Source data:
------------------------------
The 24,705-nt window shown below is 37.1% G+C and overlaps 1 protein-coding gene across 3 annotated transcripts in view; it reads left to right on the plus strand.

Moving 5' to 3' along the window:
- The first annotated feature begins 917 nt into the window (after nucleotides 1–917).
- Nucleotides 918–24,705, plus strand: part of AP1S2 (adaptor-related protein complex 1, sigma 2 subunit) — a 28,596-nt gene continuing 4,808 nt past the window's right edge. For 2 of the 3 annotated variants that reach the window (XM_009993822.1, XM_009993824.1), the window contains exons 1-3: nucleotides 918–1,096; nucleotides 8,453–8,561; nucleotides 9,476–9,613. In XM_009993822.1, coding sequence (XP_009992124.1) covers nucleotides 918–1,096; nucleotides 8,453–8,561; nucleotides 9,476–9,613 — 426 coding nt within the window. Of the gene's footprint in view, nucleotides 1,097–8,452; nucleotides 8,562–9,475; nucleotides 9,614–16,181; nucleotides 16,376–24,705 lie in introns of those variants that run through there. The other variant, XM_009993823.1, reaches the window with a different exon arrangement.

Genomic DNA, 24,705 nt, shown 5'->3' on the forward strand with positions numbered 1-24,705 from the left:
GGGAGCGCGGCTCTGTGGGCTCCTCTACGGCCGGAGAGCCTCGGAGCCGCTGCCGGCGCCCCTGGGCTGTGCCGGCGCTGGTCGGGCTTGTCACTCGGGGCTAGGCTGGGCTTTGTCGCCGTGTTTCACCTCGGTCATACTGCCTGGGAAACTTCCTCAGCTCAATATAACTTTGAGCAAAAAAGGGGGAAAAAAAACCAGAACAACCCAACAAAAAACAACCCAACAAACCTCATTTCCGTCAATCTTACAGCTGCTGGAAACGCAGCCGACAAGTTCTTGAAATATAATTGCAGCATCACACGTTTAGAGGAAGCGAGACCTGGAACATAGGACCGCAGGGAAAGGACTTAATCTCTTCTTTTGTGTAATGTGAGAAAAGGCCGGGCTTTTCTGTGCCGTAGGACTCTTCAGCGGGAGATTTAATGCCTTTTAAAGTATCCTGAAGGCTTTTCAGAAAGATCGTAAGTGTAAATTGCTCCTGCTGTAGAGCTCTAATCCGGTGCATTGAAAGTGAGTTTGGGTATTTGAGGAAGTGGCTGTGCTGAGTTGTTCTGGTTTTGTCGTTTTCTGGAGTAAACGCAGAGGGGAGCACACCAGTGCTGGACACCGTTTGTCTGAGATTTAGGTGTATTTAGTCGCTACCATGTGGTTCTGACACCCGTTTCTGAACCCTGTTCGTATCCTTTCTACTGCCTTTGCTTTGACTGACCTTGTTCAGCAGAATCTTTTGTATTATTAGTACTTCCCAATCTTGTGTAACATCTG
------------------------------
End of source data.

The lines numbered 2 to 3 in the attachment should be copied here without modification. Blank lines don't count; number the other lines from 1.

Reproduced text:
Moving 5' to 3' along the window:
- The first annotated feature begins 917 nt into the window (after nucleotides 1–917).